• 1 large butter tub and 1 large yoghurt pot
  • 4 sweet wrappers and 1 chocolates bag
  • 1 pie tray
  • 1 bread bag, 1 bagel bag and 1 garlic bread bag
  • other food packaging: 1 sausage roll bag, 1 fish finger box, 2 meat packets, 2 cheese packets, 1 broccoli and cauliflower bag
  • 1 fortune cookie wrapper and fortune
  • 1 tea bag packet
  • 1 apple sticker
  • 1 cardboard toilet roll
  • 1 contact lens packet and 1 contact lens cardboard box
  • packaging from a bunch of flowers
  • clothing price tags (I forgot to add these last week)
  • assorted papers, including a pile of junk mail, 1 letter, receipts, 1 envelope, scrap papers reused and 3 print-outs
  • address paper and packaging from a magazine (apparently the packaging should be biodegradable)
  • plasters and packaging
  • 2 medication boxes
  • 2 boxes and 1 padded envelope
  • box and packaging from kitchenware
  • 2 cardboard kitchenware labels

It’s easy to see that it’s tricky to completely turn things around in one week. But I’ve tried to make some small changes. For example, the only packaging we picked up whilst shopping in the greengrocer’s this week was the plastic bag the grapes came in. I also switched to yoghurt in a larger pot – it’s Yeovalley, which is organic and made in the UK, so I’m happy to stick with this for now. I’ve been putting a portion in a small tupperware to take to work each day.

I tried to make tortillas instead of buying them, a recipe that I think will need some practise! And I baked shortbread and a cake instead of eating shop-bought desserts.

This week I’ll try to keep baking instead of buying desserts, and I’m going to investigate how to reduce junk mail through the Mail Preference Service. This won’t stop me from getting junk mail entirely but it could help to reduce that which is directly addressed to me.

It’s a slow journey but I’m quite enjoying this challenge and trying out new ways of reducing my waste. Again, I’d love to hear any tips or links to others’ posts about similar challenges!

 

Trash Challenge Week 1

So I’ve finished week 1 of the trash challenge I have set myself for February. I decided to collect all the rubbish I generated this week, to see where I can make changes to continue my eco-friendly journey.

Trash Challenge Week 1

I’m not sure if it’s more than I expected, but it was definitely a shock when I laid it all out today! If you’re interested, here’s a list:

  • 8 individual chocolate bar wrappers and 2 outer wrappers
  • 4 sweet wrappers
  • top from a packet of chocolates
  • 6 yoghurt pots and lids
  • 3 tins
  • food packaging: 2 turkey containers, 1 sausage packet, 1 bacon container, 1 pie tray, 1 fish finger box and 1 pizza box plus thin plastic wrap and polystyrene circle from the pizza
  • 2 bread bags and 1 tortilla bag
  • 3 veg bags
  • 1 egg box
  • 1 milk bottle and 1 juice carton
  • 1 apple sticker
  • 2 cardboard toilet rolls and plastic packaging
  • 1 cardboard kitchen roll
  • used ink cartridge and wrapper
  • 2 batteries
  • 2 contact lens packets
  • assorted papers, including 8 receipts, 5 print-outs, 1 leaflet, 4 letters, 10 old cards, 1 invitation, 1 envelope, 1 expired voucher and 6 pieces of scrap paper reused
  • plastic wrapper from a magazine and paper advert contained within it
  • clothes catalogue
  • plastic wrapper from a congratulations card
  • bit of white plastic not needed from a set of drawers
  • prescription bag plus prescription paper

And this isn’t including the things that it was too impractical to keep, such as food waste, toilet paper, paper towels, kitchen roll, sanitary towels, contact lenses, foil from a butter tub, 5 paper cake cases and items disposed of at work (wrapper from a packet of printer paper, and some envelopes).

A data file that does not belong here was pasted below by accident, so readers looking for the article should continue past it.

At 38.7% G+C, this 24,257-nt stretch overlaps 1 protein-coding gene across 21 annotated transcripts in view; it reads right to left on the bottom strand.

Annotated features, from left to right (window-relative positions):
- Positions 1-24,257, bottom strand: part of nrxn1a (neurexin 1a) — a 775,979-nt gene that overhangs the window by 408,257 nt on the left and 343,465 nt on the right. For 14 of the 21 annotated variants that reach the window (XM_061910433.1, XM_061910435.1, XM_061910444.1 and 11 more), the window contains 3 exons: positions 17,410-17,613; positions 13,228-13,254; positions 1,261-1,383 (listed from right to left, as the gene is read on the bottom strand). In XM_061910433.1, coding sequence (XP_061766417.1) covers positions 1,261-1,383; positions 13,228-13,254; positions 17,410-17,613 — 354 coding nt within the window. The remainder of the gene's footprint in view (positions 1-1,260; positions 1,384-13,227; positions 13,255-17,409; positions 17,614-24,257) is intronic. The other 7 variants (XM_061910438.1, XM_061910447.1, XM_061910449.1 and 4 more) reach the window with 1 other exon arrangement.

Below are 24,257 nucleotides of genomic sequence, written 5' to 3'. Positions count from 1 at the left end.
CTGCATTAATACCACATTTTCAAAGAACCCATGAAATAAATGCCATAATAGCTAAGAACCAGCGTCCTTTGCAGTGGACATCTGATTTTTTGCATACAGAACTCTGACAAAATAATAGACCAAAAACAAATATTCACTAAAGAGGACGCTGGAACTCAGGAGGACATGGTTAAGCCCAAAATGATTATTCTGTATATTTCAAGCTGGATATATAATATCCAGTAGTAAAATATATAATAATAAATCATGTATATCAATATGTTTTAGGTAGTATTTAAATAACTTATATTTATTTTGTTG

I found it quite hard to see all of this, but it’s also great because it’s shown me that I produce most waste from the food I eat. This is going to hopefully be my focus for the next few weeks, so I will be looking out for differences in my weekly photos!

This week I’ve decided to make desserts from scratch, instead of buying individually-wrapped chocolate bars (as you can tell, I have a bit of a sweet tooth!) I’ve also bought a 450g tub of yoghurt instead of 85g individual portions to try and reduce packaging from that.

It’s easy to be overwhelmed by this but I’m reminding myself that I have already made a lot of changes in my life, and by being conscious of what I throw away I can make more. I also don’t throw all of these things away every week (the ink cartridge, letters and other papers, for example), so that’s something to take into account.

Anne over at Minimalist Sometimes is doing the Plastic Free Challenge too, so pop over and check out her post! Have you done something similar? Or perhaps you have tips on how I can cut down my waste? I’d love to hear from you!

Plastic Trash Challenge

Welcome back to Every Week is Green after a unexpectedly long break! I’ve still been trying to keep up with my green changes despite being off the blogosphere for a while, and I’ve decided to set myself a new challenge for February.

One of my favourite books to read about going green is Beth Terry’s My Plastic Free Life. She gives fantastic depth on what plastic is made from, what all the different types of plastic are, how/if they can be recycled, and why it’s important to start cutting them out of your life. There are also numerous tips about reducing it in different areas (food, cleaning, personal hygiene etc), so it’s a great read if you’re looking for something new and green to try, or if you just need a little motivation.

One of her first challenges is called Plastic Free Challenge. The aim is to collect all of your plastic rubbish for a week (or more) – instead of throwing it away – because this gives you a much clearer picture of how much waste you’re generating. Beth has a blog page about it which you can find here.

I’m keen to know about all the things I’m throwing away, so my aim is to keep all my trash for at least one week, but preferably the whole of February. This will be plastic, cardboard, paper, and anything else that would normally go in the bin or be recycled. This won’t include things like food waste, which it obviously isn’t practical to keep lying around. As Beth says, I’m including anything that I have used, but nothing that my boyfriend is throwing away that I haven’t used – e.g. I’ll include packaging from foods we have both eaten, and that I have eaten by myself, but nothing from foods he has eaten by himself.